Luckily, I run into Dr. Lee, our Behavioral Health Coordinator at USF. I have been working with him throughout the entire injury recovery process and at that moment, I knew I was beginning to freak out with fear and needed help to calm down.
“Cassidy, take it pitch by pitch and just breathe. You got this.”
First inning. No ground balls – awesome, we can do this. Second inning – pop up, great we are okay.
Third inning. Ground ball bouncing over the pitcher’s head. Bare-hand, throw on the run. No pop. No pain. The umpire calls out and a smile erupts across my face, my coaches faces, my teammate’s faces. I was back, in Cassidy Boyle fashion. But the true test was still to come. Two more innings pass. Ground ball in the 5-6 hole. Backhand, throw off the back foot. It was the moment we all were worried about; we didn’t know what was about to happen. An absolute cannon across the diamond and the girl is out by a step. WITH NO PAIN. Last out of the inning.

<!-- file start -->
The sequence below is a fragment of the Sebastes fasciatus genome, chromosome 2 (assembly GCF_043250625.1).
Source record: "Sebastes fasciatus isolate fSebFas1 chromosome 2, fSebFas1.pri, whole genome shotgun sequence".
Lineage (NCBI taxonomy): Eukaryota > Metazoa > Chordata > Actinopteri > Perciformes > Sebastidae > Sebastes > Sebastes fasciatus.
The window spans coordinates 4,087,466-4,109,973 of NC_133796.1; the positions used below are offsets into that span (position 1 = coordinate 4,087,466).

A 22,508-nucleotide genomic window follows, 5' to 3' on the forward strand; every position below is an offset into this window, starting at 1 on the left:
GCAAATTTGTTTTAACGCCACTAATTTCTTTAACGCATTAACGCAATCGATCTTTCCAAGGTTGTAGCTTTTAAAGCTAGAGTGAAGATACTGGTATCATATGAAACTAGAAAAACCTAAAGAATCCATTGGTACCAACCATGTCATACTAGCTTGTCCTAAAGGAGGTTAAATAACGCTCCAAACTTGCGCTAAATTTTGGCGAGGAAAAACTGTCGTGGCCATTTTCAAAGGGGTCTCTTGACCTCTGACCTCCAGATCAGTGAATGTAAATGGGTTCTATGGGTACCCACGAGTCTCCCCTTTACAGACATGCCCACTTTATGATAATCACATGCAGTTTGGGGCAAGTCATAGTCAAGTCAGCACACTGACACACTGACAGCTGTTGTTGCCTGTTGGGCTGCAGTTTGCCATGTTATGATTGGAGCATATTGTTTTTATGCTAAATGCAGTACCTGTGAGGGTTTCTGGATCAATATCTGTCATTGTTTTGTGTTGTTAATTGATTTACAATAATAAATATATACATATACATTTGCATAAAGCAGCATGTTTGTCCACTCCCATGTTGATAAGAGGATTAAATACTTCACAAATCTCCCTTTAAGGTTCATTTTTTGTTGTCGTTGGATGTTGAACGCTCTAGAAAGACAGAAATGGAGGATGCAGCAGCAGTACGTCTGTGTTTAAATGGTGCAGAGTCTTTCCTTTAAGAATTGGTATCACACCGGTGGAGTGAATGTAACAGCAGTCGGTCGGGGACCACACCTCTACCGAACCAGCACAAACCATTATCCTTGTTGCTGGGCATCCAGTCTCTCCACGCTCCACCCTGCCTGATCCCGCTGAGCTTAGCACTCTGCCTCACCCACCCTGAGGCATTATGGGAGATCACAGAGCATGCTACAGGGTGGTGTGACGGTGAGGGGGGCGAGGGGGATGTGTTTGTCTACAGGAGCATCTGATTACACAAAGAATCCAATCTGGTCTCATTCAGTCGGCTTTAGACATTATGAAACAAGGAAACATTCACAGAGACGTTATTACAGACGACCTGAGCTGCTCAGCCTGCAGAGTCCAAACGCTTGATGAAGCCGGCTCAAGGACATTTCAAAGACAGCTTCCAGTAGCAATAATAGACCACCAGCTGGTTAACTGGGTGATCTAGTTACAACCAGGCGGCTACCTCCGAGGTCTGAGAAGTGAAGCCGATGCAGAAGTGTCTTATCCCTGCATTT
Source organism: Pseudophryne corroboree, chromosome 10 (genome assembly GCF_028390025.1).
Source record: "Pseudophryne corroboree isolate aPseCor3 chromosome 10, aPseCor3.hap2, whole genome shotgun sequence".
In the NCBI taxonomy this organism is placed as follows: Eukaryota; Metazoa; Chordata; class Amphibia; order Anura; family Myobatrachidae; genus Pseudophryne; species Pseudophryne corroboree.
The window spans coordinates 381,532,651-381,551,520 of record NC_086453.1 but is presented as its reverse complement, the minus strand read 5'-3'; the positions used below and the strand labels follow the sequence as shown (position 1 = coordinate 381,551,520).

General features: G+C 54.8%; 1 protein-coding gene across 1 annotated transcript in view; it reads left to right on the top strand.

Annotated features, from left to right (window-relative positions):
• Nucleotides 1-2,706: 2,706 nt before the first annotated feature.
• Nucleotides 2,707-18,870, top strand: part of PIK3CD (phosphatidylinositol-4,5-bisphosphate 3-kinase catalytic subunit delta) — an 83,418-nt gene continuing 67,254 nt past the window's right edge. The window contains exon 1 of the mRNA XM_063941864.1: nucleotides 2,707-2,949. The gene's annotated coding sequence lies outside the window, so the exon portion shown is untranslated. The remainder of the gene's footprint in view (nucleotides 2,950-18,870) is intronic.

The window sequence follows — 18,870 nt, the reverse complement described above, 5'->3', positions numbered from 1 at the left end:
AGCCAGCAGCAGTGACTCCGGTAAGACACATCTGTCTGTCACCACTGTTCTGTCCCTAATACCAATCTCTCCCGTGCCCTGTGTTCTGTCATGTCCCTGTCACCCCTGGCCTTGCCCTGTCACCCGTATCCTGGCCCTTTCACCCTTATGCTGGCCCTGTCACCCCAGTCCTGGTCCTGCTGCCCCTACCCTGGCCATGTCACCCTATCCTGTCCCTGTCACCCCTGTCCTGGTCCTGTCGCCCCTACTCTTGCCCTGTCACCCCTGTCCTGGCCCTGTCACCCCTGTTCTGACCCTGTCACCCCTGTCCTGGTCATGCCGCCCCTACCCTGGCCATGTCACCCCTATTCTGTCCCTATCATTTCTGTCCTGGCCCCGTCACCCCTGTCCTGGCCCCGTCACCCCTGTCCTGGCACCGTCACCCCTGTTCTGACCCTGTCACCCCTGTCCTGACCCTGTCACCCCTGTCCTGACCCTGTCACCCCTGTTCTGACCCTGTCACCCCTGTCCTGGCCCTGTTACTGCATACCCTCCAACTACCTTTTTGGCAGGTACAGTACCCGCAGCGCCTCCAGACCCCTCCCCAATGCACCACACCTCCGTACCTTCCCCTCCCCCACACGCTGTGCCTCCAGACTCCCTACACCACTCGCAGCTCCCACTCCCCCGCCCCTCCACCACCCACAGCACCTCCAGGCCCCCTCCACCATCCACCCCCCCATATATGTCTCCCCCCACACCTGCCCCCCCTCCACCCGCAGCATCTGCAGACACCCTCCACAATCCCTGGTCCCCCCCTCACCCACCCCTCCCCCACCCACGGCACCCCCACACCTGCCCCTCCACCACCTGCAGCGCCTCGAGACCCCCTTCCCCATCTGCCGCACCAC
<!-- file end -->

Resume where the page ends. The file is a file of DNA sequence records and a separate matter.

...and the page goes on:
There are moments in our career that we never forget. This was one of mine. It was the realization that not only my effort but the help and aid of those around me all paid off. I trotted off the field and was swarmed in a hug by my head coach, Ken Eriksen. My teammates were all around me in excitement because we had just gotten out of a huge inning. Amidst this, I looked into the crowd to find my dad. Grinning ear to ear, with his quivering lip of love and relief, I gave him the thumbs up sign that he always looked for when watching the games the past 4 years. I walk into the dugout, finishing up the high fives, and put my glove down and just took in the moment. I turned around to find my best friend just standing there. We didn’t say anything, just a quick hug with enough understanding that no words were necessary. Fear was no longer in my mind but instead family. These people went through my journey with me. They were there for the good days and the bad ones. They pushed me to get back on the field and made me want to be out there with them again.